“We are losing even more students than that,” said Kahele, the former UH Manoa volleyball player. “We hit a peak of right about 4,200, and now we are down to about 3,400, that’s about 800 students we lost and they have been cutting programs all over the place.”

The idea that the athletic department at UHH is immune from cuts avoids the reality. UHH already offers fewer scholarships in athletics than its Pacific West Conference opponents — sometimes only half as many — and it pays coaches below the level of other schools, to the point that some UHH head coaches are paid less than assistants at some other conference schools.

The athletics issue at UHH is anything but new and has always relied on the decision to do things as cheaply as possible. A basketball floor and a soccer field were both improperly installed, causing teams to seek out acceptable practice facilities elsewhere in the community.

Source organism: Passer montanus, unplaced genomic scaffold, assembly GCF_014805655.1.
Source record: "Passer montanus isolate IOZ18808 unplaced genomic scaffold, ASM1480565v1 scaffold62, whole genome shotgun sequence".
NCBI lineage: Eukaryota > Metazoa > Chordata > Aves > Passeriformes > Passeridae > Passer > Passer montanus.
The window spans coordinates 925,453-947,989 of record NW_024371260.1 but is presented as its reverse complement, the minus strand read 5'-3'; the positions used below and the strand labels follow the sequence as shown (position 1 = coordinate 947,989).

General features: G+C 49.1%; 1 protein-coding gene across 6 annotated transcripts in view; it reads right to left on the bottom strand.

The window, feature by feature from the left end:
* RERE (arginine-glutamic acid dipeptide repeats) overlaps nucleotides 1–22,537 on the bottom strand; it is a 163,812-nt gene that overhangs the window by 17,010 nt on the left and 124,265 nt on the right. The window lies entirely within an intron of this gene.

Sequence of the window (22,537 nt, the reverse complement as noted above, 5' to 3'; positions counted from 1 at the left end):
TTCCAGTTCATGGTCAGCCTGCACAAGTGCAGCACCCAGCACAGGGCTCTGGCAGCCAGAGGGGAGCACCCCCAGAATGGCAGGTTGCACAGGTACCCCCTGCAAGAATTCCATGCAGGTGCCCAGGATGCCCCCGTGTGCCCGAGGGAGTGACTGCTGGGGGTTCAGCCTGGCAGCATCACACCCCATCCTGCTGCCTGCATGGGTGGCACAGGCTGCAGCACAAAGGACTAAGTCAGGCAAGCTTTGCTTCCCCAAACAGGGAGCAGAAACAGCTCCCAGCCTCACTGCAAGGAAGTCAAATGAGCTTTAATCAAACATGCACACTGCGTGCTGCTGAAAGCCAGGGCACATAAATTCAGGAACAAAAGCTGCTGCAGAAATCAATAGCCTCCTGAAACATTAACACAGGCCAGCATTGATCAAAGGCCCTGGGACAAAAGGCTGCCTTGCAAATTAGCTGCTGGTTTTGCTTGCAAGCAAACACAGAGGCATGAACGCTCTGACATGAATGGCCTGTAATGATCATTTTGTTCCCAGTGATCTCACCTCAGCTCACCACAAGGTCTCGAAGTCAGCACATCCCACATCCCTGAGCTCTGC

Vision has been lacking. For instance, had the soccer field been properly installed more than 12 years ago, with suitable drainage and lighting, it would today be the jewel of the Hilo soccer community. The field could be filled 12 months a year with college, youth and adult leagues and tournaments, with ample parking already in place.

The cost to put on tournaments would have paid for the drainage and lighting by now, but instead, university teams rely on local high schools for acceptable practice facilities.

Kahele suggests a major issue rests in the administrative approach at UH Hilo.